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When Friends Become Caregivers

As the population of aging adults increases in the U.S., the role of caregiver has become increasingly more important.

Research shows that seniors are the fastest growing segment in the country – of those, the number of people 85 and older is outpacing any other age group.

And soon, baby boomers will come of age causing a rapid increase in people aged 65-84.

It’s inevitable that as Americans get older, the number or people with long-term health conditions rises and the number of people requiring personalized elder care goes up with it.

Today, over 50 percent of Americans aged 65 and older have one or more disabilities, while 1/3 of all Americans aged 65 and older have severe disabilities.

This means an increase in the need for health services, community services, and housing, widening the role of those needed to meet the needs of an ever-growing population of aging adults.

What Freedom Home Care has witnessed more and more, is that others are stepping in to fill the gap.

Surprisingly, many people don’t identify themselves as caregivers even though they may have unknowingly stepped into the role having performed tasks like taking an elderly friend to and from doctor’s appointments, spoken to health care professionals, helped cook meals or clean the house, done yard work or home repairs, contacted community service organizations or paid bills.

But any number of things that a person does to help someone who needs assistance, is care-giving.

And because a family member may be working or too far away to take on the day-to-day responsibilities of taking care of an older parent or loved one, friends and neighbors are often there to meet the need.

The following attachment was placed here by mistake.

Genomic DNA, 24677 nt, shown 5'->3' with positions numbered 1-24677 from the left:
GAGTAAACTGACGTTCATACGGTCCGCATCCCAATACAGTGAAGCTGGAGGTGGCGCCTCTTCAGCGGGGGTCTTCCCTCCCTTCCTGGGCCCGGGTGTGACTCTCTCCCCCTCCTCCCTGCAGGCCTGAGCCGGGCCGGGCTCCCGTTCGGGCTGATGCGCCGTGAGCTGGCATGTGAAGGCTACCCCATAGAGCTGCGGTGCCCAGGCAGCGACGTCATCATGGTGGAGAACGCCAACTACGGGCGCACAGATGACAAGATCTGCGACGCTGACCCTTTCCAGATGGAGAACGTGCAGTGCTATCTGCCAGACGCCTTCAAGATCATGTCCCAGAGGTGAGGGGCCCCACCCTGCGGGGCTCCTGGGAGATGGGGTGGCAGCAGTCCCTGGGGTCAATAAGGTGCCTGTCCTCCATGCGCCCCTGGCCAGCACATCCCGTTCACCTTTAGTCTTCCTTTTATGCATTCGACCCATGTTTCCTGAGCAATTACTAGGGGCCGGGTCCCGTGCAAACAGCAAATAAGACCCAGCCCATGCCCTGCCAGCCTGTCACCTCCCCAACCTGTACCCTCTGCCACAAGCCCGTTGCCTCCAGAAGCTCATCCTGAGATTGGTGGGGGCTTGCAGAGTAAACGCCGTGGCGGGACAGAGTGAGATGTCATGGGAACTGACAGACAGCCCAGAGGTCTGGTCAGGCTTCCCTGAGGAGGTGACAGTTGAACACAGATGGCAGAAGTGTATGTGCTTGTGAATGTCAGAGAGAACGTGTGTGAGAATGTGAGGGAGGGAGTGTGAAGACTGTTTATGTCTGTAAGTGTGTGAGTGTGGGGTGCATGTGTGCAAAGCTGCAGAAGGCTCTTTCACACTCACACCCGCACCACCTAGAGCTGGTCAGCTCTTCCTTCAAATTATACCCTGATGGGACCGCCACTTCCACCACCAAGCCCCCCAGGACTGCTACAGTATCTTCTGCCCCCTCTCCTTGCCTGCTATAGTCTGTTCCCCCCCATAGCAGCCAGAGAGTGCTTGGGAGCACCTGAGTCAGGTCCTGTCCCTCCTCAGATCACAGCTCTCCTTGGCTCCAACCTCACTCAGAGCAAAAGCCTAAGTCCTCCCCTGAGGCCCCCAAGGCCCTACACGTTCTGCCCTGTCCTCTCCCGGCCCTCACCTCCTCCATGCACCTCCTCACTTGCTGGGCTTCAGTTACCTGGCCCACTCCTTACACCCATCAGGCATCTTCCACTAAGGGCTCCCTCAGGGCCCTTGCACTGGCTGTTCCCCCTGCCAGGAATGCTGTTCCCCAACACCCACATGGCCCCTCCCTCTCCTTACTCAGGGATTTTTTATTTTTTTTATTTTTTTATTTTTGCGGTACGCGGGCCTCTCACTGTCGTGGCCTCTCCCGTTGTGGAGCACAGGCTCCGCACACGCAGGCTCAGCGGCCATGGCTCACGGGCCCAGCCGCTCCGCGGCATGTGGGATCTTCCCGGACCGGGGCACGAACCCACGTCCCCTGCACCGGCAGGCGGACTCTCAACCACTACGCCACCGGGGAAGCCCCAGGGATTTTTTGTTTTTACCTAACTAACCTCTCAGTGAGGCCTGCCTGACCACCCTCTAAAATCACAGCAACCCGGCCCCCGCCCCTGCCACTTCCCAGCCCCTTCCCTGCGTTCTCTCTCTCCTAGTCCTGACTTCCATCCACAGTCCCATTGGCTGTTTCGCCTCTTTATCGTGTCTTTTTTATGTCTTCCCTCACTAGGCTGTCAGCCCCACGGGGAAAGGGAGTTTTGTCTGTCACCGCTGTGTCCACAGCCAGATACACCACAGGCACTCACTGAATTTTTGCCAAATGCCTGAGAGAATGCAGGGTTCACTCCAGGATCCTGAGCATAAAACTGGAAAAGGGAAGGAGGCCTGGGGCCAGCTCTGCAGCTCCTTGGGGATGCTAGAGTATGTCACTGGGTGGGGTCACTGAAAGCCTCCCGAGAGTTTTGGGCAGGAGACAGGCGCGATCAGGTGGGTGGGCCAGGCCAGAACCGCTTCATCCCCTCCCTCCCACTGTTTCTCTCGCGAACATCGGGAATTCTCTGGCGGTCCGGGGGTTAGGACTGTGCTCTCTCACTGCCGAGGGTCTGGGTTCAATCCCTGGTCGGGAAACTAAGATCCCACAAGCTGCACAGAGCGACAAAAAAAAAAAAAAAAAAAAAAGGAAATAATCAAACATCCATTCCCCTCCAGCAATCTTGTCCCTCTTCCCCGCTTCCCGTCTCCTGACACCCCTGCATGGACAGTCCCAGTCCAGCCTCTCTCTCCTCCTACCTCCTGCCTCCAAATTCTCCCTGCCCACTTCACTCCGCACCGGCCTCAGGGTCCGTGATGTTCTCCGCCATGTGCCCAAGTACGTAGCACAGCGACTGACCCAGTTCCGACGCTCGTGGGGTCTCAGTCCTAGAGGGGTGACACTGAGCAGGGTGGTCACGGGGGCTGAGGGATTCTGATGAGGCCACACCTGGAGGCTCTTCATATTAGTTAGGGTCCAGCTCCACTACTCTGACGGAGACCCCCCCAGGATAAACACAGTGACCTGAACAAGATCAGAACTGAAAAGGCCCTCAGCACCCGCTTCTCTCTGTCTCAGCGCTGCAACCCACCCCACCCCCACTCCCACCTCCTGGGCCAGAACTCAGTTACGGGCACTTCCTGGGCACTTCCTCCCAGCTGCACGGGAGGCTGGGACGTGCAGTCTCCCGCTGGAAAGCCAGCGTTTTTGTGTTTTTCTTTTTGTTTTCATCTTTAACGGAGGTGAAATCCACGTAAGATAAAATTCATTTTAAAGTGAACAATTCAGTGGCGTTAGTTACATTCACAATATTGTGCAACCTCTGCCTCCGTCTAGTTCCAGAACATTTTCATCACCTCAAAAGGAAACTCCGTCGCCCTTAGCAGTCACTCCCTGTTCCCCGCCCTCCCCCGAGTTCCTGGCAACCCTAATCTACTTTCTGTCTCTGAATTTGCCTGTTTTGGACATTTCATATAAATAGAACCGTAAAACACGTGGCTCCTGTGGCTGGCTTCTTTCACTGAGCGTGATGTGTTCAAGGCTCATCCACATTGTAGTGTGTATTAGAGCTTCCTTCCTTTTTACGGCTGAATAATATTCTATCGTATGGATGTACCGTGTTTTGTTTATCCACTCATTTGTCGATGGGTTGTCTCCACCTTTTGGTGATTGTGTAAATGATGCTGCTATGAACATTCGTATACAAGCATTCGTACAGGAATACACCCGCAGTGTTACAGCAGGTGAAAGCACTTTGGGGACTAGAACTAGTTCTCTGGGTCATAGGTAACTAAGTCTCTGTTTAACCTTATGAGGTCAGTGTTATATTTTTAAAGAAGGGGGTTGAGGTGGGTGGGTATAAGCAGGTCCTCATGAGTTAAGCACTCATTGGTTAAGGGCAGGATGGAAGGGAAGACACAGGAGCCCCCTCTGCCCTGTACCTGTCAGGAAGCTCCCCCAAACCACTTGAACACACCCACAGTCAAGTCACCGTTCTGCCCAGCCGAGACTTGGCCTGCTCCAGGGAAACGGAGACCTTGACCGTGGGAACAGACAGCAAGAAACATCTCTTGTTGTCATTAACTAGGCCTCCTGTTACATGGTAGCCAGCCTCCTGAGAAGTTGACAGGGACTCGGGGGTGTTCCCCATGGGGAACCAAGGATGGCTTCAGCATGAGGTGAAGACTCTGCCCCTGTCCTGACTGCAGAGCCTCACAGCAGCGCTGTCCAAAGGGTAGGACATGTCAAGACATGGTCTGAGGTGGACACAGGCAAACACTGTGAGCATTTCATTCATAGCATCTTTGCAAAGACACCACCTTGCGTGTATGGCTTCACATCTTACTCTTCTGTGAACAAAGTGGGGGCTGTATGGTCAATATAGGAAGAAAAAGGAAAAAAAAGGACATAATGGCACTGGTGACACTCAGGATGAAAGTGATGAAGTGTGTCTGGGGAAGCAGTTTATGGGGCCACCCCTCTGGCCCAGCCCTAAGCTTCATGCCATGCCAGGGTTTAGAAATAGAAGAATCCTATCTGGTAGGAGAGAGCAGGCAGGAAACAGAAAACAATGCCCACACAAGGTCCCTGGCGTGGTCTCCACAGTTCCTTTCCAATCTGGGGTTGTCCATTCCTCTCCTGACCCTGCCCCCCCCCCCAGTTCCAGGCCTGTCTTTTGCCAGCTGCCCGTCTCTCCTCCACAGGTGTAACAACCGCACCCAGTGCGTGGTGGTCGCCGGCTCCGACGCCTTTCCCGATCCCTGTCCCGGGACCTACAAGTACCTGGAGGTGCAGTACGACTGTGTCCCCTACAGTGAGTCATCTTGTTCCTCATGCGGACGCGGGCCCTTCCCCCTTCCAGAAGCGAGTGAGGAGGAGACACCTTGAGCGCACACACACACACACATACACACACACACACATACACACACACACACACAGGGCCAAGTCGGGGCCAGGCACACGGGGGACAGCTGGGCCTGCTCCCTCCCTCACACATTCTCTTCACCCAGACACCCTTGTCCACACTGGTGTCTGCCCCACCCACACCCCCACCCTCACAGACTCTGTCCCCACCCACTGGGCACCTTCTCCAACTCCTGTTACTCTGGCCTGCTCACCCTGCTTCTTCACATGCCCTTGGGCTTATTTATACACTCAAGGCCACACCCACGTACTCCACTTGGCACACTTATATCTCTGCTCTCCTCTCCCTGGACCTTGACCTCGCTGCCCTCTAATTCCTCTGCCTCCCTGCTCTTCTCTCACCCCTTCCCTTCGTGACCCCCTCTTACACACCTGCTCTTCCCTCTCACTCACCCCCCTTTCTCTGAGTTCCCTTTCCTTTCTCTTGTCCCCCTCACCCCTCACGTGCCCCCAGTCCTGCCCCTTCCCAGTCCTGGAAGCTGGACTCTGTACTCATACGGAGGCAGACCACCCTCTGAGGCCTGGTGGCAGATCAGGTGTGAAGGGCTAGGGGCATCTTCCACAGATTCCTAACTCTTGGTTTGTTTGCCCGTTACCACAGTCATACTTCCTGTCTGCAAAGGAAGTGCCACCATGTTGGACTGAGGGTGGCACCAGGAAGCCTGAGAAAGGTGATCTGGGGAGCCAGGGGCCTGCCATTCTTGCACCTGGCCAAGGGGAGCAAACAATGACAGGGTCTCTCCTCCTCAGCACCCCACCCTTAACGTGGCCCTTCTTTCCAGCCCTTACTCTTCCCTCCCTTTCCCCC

According to a report published by the National Alliance for Caregiving and AARP titled “Caregiving in the U.S. 2015,” 85 percent of people providing care were relatives, 10 percent were friends, 3 percent were neighbors and 2 percent were non-relatives.

AARP collaborates with other groups like the National Association of Area Agencies on Aging (NAAAA) to launch campaigns raising the awareness about the problem of social isolation affecting older adults who might be suffering from chronic health conditions.

Dallas Jamison, spokeswoman for the NAAAA believes that, because of their campaign efforts, people may be more sensitive to seniors who may be alone without any apparent help.

Ironically, Jamison says a person has to recognize first that they are a caregiver in order to begin the process – especially if they’re providing small home care services.

This way, they can access all of the resources available to better help them meet needs.

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